Travel is more than a seeing of sights.

It is a change that goes on, deep and permanent, in the ideas of living.

Miriam Beard


International travel options to/from Guatemala-north

Option Palenque – Flores

The Guatemalan state of Petén is surrounded by Mexico and Belize in its north. Flores, by its destination, is also closer to Mexico and Guatemala than to many other touristy places within Guatemala. As I enjoyed my time in Guatemala so much, I considered to not head from Palenque to San Cristóbal and stay within Mexico until my trip to Chile. Instead, I took a shuttle (colectivo) from Palenque, Mexico to Flores, Guatemala.

Not too many travelers of Mexico head to Guatemala, however, still enough to have colectivo-shuttles heading down south every day. Honestly, if you don’t check out Tikal (Flores isn’t worth the stay if you don’t check out Tikal), you’ve missed something. The Tikal National Park with all its Mayan temples is much more beautiful than Chichén Itzá or Palenque in Mexico.

On this route, you will most likely be in one shuttle until the Mexican border, cross the border on foot, with all your stuff, and in another shuttle in Guatemala. This way, both the drivers and cars don’t have to cross the borders. Moreover, the transport providers are organized to have people coming from both directions and changing vans at the border.


Option Flores – Belize – Chetumal/Bacalar (Mexico)

This is the option I used to get back to Mexico, heading to the north-east, crossing Belize. On this route, you may also start/finish your trip somewhere in Belize, they usually offer some drop off points and stop in Belize City at the Ferry terminal. If you go all the way from Flores to Chetumal/Bacalar, it’s a really long ride of 11 or more hours. The exact time depends on how much time you need at the borders (which can indeed be really long).

We had the same van from Flores until Belize city, we haven’t had to switch van when crossing the border from Guatemala to Belize. Only the driver changed. However, in Belize City, at the ferry terminal, we had to switch to the van coming from Chetumal. The change of vans is for the same reason as at the border of Mexico/Guatemala. However, this change implied 1.5 hrs of waiting time for the ferries and the other van to arrive. The stop in Belize city is scheduled with respect to the ferries to the islands of Belize.

The second van brought the whole group to Chetumal, which is very close to the Belize – Mexican border. Everyone who wanted to continue to Bacalar had to get into another van only for Chetumal – Bacalar (30 mins ride). In my opinion, we could have used the previous van for those 30 minutes after sitting in it for a couple of hours. We arrived in the center of Bacalar, which was convenient, because the ADO bus station is some distance away from the center, already some distance for a taxi.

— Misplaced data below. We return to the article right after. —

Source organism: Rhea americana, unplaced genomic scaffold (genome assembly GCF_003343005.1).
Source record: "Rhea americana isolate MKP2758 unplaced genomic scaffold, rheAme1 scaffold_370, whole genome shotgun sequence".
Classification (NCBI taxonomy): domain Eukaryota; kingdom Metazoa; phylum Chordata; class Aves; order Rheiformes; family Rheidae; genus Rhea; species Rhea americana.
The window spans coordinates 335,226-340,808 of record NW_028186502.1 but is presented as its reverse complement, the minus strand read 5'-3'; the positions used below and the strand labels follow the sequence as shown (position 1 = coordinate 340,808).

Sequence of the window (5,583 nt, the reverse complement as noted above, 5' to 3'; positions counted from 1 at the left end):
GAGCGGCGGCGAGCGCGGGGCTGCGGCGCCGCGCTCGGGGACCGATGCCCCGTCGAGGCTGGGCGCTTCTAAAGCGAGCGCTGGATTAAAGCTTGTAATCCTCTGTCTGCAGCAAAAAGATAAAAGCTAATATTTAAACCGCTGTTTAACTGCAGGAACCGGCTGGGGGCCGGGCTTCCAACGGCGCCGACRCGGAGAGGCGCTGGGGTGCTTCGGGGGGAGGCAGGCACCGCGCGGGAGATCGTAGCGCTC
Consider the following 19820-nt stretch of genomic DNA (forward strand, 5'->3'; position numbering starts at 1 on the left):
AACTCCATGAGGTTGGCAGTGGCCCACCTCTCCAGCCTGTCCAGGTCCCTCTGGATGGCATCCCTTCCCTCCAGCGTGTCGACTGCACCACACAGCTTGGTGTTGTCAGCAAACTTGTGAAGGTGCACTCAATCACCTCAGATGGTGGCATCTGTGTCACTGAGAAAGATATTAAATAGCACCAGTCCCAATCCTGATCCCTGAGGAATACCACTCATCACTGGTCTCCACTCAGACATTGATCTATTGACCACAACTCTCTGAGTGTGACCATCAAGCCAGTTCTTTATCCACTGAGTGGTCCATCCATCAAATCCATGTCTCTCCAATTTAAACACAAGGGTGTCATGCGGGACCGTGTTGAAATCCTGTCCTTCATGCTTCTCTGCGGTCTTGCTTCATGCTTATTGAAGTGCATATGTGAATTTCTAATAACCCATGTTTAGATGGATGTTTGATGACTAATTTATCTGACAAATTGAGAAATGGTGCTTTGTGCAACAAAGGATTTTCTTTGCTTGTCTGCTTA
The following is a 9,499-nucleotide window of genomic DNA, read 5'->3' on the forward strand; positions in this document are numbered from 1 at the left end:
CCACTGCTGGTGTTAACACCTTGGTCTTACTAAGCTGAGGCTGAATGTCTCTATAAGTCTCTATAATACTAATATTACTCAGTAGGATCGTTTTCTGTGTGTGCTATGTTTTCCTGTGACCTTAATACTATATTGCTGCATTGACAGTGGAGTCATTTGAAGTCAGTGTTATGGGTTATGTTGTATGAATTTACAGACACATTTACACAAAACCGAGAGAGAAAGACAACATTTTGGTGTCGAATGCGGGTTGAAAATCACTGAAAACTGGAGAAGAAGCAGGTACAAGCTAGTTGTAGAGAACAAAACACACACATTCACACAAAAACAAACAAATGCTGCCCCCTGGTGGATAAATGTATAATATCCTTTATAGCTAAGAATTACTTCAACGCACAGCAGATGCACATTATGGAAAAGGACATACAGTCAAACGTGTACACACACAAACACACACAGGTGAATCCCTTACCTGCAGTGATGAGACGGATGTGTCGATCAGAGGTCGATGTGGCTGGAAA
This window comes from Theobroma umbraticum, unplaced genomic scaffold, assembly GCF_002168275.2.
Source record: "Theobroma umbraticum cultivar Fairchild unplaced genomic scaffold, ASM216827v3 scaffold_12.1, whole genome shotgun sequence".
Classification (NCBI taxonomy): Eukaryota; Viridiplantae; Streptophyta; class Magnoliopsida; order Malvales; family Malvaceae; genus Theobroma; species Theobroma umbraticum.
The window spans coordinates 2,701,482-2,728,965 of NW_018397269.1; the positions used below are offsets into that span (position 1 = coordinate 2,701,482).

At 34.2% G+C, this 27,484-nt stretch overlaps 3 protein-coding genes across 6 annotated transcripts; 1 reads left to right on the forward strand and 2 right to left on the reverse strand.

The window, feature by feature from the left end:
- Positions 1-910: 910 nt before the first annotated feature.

Border crossings

Guatemala and Belize

The border crossings of Guatemala and Belize are easy, just get in the queue for the stamp. It also didn’t take much time. The luggage may stay on the bus if you don’t have to switch bus. You have to pay some tourist tax when leaving Belize, at the border of Guatemala-Belize there are people who exchange your remaining Quezales for Belize Dollars. It might not be the best exchange rate, though, if you are only crossing the country, you might just exchange the ~$40 (Belize Dollars).


In contrast to Guatemala and Belize, the border crossings of Mexico are a hassle! When leaving the country on land, they require some filled paper, which you won’t get if you arrive at the airports of Cancún or Mexico City. If you leave from international airports, nobody cares about that piece of paper, only on land. Since I flew in, I had to pay an extra fee to get this piece of paper to be allowed to leave Mexico. When you leave Mexico by plane after entering on land, you get this paper again and need to get it stamped at the airport before you’re allowed to fly out internationally.

Entering Mexico on land took so much time, queuing for the stamp, getting all the luggage scanned, filling out papers. I think we’ve spent minimum 1 hr just crossing the Mexican border. For me, it was quite difficult to walk across the border with all my luggage. After being squeezed in the van for so many hours, my muscles were really stiff, so I requested a wheelchair. The Mexican border staff was quite surprised about my request but managed to find one and the driver helped me to carry my stuff. Mexican’s seem to not be in regular contact with people with walking disabilities, they seemed to be truly surprised.


Crossing Belize

I don’t know what I should tell about Belize. Well, I watched my surroundings during the drive. And those didn’t look too appealing. You recognize the difference to the surrounding countries of Mexico and Guatemala. While the Spanish influence is clearly visible in Mexico and Guatemala, Belize seems to have more British/ Caribbean influence.

Belize is one of the least populated countries, the villages we passed were quite tiny and the houses quite distributed. However, there was a lot of trash just on the roads. Other travelers have mentioned the jungles of Belize and the islands, which are worth a visit. Since I’ve been in the jungle in both Palenque and Tikal, I was satisfied in that perspective. I assume the islands of Belize offer a Caribbean experience. However, I didn’t consider the Caribbean as a destination, my main focus is South America, not sure if I’ll check out that area more thoroughly at a later point in time.

Some impressions of passing through Belize on my photos from the van:

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